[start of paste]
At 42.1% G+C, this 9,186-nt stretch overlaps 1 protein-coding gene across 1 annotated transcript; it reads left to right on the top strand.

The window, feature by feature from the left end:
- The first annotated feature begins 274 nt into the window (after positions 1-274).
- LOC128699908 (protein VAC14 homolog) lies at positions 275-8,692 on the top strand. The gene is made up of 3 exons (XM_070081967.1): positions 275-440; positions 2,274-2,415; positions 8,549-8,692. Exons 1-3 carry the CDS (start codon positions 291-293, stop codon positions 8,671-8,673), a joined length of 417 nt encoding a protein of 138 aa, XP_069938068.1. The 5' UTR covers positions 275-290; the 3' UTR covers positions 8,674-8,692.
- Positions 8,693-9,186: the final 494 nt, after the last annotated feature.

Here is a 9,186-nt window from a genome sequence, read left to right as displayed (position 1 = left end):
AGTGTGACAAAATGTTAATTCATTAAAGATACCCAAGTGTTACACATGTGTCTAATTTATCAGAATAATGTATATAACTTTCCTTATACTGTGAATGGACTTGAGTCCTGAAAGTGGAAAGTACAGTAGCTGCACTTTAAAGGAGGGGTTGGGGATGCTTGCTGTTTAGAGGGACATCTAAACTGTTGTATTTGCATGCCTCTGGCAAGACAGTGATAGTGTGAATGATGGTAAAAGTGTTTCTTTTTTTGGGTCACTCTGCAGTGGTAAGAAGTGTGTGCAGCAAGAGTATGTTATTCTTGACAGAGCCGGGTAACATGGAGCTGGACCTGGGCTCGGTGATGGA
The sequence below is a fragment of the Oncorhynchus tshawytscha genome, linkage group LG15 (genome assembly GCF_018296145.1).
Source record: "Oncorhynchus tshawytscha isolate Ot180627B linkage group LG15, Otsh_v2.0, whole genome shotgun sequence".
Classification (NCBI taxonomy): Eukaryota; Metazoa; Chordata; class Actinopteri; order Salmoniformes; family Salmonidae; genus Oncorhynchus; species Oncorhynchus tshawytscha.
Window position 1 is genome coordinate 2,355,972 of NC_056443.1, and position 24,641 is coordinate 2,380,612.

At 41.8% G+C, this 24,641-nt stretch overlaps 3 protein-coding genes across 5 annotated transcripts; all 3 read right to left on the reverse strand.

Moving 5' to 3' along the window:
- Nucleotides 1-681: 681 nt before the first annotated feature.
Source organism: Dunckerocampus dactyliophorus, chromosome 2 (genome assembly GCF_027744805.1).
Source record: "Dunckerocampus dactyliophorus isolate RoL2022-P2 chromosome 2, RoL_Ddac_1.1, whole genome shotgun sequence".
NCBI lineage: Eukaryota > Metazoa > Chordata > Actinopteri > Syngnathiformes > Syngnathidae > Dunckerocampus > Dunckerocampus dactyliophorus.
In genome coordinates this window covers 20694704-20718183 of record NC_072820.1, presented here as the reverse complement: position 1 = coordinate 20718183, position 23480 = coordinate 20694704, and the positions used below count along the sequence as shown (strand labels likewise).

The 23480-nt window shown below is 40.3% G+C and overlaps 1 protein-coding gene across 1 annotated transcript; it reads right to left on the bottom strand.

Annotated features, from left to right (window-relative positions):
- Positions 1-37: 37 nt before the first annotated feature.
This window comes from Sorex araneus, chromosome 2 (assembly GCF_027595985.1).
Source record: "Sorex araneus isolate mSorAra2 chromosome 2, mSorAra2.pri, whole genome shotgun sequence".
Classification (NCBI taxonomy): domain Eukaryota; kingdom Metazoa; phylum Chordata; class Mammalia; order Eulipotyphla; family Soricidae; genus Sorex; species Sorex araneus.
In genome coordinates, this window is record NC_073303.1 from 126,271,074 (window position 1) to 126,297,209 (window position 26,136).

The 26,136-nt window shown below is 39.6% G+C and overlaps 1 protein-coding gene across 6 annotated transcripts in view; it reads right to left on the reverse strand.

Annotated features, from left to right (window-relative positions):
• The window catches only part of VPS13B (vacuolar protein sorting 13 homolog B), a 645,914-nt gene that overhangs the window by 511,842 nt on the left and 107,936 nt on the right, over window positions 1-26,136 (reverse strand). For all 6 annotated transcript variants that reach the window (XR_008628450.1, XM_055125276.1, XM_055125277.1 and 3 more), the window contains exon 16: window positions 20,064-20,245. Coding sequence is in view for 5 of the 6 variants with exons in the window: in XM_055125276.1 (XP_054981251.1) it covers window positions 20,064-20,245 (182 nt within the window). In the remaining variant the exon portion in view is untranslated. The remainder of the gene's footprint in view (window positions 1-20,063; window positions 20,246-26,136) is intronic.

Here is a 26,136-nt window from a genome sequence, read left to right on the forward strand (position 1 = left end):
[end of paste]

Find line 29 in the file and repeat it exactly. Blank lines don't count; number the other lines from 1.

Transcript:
Here is a 26,136-nt window from a genome sequence, read left to right on the forward strand (position 1 = left end):